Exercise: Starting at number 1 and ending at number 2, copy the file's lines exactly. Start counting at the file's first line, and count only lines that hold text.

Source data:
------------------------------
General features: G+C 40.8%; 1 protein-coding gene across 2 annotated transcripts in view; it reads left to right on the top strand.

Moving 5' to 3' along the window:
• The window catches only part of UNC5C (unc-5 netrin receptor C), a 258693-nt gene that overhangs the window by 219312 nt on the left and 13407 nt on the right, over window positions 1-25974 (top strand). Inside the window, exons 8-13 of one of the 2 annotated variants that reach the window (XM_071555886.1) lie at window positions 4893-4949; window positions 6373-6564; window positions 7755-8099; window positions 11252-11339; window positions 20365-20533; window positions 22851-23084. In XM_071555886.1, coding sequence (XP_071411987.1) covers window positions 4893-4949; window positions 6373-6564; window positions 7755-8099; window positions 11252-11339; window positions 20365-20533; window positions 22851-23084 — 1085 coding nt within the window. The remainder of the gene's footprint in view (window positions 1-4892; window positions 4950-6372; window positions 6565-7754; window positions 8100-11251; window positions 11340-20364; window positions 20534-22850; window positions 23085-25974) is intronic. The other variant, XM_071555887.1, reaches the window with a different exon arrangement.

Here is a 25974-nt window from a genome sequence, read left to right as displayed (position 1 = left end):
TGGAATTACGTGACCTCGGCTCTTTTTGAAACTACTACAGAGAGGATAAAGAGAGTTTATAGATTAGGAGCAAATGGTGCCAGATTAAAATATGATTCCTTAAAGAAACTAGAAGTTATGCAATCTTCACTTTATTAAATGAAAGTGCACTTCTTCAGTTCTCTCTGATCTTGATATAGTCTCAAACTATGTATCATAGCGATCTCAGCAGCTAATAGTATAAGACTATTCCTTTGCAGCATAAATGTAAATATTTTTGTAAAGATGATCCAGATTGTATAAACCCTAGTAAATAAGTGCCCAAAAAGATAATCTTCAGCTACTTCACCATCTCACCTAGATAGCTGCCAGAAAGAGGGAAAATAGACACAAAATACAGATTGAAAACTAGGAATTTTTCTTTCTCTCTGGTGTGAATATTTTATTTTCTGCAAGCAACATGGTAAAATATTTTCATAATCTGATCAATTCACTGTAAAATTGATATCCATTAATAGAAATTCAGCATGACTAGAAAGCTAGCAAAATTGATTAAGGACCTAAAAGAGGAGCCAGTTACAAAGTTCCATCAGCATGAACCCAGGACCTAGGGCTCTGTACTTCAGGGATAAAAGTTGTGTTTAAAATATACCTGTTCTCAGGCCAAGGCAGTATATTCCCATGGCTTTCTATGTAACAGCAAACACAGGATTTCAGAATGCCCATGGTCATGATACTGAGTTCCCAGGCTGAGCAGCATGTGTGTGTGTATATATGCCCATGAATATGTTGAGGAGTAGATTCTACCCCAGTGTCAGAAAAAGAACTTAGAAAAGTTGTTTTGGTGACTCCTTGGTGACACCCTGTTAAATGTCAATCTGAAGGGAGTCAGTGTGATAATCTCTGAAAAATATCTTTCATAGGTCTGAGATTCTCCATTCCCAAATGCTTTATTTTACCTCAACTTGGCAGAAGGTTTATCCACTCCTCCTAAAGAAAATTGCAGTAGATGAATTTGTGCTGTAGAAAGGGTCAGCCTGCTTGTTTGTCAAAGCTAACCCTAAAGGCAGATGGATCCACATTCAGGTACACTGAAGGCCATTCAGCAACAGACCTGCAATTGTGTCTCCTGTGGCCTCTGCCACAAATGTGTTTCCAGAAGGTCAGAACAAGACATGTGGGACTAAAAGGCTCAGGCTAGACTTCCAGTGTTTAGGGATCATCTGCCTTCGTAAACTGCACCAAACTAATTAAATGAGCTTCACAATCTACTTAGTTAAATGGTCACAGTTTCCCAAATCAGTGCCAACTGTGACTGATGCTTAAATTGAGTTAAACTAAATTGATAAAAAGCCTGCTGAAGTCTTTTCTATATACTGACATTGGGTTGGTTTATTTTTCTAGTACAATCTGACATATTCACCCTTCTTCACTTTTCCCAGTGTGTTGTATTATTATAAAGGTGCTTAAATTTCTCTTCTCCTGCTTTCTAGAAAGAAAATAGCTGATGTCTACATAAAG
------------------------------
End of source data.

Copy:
General features: G+C 40.8%; 1 protein-coding gene across 2 annotated transcripts in view; it reads left to right on the top strand.

Moving 5' to 3' along the window: